ACT vs SAT: Which Test is Right For You?

Figuring out whether to take the SAT or ACT can feel like a big decision. But not to worry! Here is some information to help you decide on the test that is the best fit for you. Both tests are accepted by all colleges and universities across the country, so the decision comes down to your own personal preference and whichever test you believe you will do better on. 

Let’s take a look at some of the similarities between the two tests. Then we’ll look at the major differences between them, and finally, how to choose the right one for you.

i. Similarities Between Both Tests:

  • Both are nationally recognized
  • Common admission requirements for colleges and universities
  • Measures proficiency in various subjects
  • Cater primarily to high school juniors and seniors
  • All US colleges and universities accept scores from either test
  • Contain reading and math sections
  • Timed
  • Test-takers are not penalized for incorrect answers (guess away!)
  • Test fees can be waived for eligible students

ii. Differences Between Both Tests:

Here we will break down how each test differs in formatting, question type, and content.

1. Sections:

2. Total Number of Questions:

  • SAT: 151 questions total
  • ACT: 216 questions total

Please refer to the infographic below to gain a clearer understanding of the breakdowns within each section.

infographic showing SAT and ACT section times

3. Time Limit:

  • SAT: The SAT has 3 tests and a total time limit of 3 hours. With more time and relatively fewer questions on each section, you have more time to work on each question.
  • ACT: The ACT has 4 tests and an optional essay. The total time is 2 hours and 55 minutes for the full test, plus an additional 40 minutes if you choose to do the essay. There are more questions on each section of the ACT so you must work at a quicker pace to get through the full test.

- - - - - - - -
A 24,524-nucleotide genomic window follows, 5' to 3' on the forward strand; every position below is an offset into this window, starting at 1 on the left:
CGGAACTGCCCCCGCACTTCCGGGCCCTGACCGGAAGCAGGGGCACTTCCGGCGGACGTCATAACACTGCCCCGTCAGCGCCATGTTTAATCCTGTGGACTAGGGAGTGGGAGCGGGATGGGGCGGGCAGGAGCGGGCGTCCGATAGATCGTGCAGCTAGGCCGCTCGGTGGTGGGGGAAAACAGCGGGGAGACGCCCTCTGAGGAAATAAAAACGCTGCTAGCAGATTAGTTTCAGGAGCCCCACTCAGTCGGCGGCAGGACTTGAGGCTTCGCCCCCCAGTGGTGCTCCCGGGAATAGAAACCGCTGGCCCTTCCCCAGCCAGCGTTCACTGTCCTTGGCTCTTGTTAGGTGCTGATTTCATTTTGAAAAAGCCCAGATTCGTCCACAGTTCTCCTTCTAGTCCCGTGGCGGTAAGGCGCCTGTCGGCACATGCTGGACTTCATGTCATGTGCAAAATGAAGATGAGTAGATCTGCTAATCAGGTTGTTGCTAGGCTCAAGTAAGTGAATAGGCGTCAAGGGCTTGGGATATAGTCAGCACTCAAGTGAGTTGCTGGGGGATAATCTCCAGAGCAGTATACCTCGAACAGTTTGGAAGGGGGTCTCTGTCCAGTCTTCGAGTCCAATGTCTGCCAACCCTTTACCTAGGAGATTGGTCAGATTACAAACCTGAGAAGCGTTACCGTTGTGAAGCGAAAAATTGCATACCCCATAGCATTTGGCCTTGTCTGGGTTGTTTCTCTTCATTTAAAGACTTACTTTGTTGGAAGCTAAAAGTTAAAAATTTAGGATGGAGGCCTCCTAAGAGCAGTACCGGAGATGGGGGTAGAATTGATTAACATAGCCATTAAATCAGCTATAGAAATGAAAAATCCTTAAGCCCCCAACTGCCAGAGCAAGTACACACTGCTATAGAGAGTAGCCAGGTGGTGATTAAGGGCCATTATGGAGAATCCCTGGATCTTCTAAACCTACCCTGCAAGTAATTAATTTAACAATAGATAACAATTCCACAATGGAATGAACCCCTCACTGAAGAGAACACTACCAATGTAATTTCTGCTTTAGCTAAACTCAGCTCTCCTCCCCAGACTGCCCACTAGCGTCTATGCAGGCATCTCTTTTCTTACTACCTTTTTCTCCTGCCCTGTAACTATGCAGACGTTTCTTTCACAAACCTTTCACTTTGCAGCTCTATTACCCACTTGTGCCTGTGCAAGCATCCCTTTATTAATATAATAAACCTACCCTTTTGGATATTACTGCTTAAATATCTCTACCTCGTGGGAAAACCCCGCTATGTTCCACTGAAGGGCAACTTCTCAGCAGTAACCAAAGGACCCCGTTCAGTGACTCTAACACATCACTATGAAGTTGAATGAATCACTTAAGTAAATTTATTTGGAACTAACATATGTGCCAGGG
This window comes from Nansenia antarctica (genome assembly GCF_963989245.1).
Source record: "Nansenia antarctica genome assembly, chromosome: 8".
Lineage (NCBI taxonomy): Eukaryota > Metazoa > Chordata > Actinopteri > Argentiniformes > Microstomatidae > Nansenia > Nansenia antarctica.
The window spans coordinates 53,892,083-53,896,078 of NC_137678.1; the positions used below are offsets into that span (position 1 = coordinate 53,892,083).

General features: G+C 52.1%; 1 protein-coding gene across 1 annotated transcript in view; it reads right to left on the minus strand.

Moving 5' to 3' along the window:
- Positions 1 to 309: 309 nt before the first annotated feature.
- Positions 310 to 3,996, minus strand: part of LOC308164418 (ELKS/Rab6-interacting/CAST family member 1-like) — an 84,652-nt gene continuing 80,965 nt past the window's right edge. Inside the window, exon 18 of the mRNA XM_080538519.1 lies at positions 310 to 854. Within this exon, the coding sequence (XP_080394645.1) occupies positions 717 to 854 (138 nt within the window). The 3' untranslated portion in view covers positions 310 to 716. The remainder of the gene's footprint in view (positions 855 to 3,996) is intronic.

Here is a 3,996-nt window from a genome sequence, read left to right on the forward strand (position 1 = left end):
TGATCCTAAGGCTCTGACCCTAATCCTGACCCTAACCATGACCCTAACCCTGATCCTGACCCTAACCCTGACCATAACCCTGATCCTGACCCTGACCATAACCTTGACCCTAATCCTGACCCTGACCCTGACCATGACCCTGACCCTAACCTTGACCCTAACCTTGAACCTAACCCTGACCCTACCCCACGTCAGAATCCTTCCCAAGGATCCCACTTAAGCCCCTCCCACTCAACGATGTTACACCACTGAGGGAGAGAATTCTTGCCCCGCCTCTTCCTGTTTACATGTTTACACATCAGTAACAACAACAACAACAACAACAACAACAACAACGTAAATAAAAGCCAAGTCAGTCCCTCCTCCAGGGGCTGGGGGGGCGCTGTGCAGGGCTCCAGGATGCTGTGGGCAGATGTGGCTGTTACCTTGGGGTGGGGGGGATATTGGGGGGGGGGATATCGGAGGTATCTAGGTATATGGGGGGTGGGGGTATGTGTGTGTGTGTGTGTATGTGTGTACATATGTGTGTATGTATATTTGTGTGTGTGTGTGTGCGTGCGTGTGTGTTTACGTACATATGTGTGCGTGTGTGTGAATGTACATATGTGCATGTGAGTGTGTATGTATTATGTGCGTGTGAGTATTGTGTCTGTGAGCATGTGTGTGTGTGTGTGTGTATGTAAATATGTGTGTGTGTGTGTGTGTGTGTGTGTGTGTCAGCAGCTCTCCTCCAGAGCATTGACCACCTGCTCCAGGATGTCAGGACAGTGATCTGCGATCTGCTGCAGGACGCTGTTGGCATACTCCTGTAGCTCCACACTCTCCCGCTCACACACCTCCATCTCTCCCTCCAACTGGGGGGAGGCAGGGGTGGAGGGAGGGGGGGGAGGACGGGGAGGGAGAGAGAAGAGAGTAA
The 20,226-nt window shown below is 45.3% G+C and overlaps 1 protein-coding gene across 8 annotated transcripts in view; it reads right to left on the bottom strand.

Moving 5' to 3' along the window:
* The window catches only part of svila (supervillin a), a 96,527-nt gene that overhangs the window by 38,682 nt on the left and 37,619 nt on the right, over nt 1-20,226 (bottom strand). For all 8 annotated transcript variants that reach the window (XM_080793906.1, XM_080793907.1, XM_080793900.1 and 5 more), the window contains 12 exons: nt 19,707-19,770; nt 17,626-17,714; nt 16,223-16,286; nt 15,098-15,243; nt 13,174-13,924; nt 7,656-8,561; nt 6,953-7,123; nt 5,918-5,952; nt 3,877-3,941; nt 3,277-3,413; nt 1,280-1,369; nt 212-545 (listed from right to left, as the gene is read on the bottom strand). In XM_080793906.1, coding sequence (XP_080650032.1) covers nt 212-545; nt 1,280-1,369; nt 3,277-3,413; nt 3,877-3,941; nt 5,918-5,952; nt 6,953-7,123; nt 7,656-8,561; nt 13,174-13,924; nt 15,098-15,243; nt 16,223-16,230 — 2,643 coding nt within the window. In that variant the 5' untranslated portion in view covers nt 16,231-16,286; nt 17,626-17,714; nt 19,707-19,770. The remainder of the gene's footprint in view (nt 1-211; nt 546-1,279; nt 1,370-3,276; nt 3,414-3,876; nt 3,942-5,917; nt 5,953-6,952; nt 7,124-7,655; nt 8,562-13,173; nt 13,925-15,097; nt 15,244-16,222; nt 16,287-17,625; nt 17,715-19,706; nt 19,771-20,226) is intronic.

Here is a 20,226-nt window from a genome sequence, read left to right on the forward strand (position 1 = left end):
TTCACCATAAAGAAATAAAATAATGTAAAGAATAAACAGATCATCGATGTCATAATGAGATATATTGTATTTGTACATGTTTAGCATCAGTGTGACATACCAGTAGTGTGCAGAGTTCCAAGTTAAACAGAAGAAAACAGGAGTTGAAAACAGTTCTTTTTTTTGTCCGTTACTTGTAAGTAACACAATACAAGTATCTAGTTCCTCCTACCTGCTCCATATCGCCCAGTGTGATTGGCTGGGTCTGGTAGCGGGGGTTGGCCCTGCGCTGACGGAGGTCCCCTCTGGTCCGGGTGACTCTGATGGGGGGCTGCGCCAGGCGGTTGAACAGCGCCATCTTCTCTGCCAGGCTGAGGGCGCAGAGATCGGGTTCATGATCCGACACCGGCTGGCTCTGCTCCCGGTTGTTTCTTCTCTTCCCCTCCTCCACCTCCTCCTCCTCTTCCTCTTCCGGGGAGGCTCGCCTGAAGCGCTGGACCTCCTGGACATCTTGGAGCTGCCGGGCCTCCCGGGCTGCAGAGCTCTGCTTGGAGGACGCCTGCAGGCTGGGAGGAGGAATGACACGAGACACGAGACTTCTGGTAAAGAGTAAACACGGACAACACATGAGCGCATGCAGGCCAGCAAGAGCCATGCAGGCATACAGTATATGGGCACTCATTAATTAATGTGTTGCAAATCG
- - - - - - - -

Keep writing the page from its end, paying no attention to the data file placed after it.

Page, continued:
4. Scoring:

  • SAT: scores range from 400-1600
  • ACT: scores range from 1-36 

More info on scoring:  ACT to SAT Score Conversion Chart

5. Test Costs:

  • SAT cost: $60 for the full test
  • ACT cost: $66 for the full test ($91 for the full test with essay) 

Note: Both tests offer test fee waivers for eligible students! 

More info on test fees and waivers: ACT Fees and How Much Does the SAT Cost?

iii. Sections Breakdown:

1. Science Section:

  • The ACT has a Science section. ACT Science makes up ¼ of your total score.
  • The SAT has questions on scientific concepts throughout its test but does not have a full section on it. The SAT also has an “Analysis in Science” sub-score, however, schools don’t really pay attention to subscores.

2. Math Section:

  • SAT Math has a “No Calculator” section (This section is only 25 minutes long and is the shortest section on the SAT.)
  • ACT Math allows you to use a calculator throughout the whole test. 
While relying solely on a calculator to solve mathematical problems may not be advisable, if you struggle with mental calculations and arithmetic, taking the ACT could be a more suitable option.
  • ACT requires you to memorize all math formulas.
This is because the ACT focuses more on what is learned in high school, whereas the SAT focuses more on applying those concepts to real-world scenarios
  • SAT focuses more on applying math concepts to real-world scenarios.
  • ACT has a bigger focus on geometry and more questions on trigonometry. It also has some math concepts not on the SAT at all, like matrices and logarithms.
SAT pro: if you're better at algebra and mathematical data analysis. 
ACT pro: if you're better at geometry, trigonometry, and logarithms
  • ACT Math accounts for ¼ of your total score. 
  • SAT Math accounts for ½ of your total score.
This means that a lower math score on the SAT will significantly drop your total score more than it would on the ACT.
  • ACT Math gives you 5 possible answer options for multiple-choice and
  • SAT gives you 4 options.
This means you have a 20% chance of guessing the correct answer for ACT Math versus a 25% chance of guessing the correct answers for SAT Math. And since neither test penalizes for incorrect answers, it’s better to guess than leave a question blank! 
  • ACT Math has only multiple-choice questions,
  • SAT Math has “grid-in” questions where you write in your own answer.
ACT pro: if you prefer multiple-choice questions

3. Reading & English Section: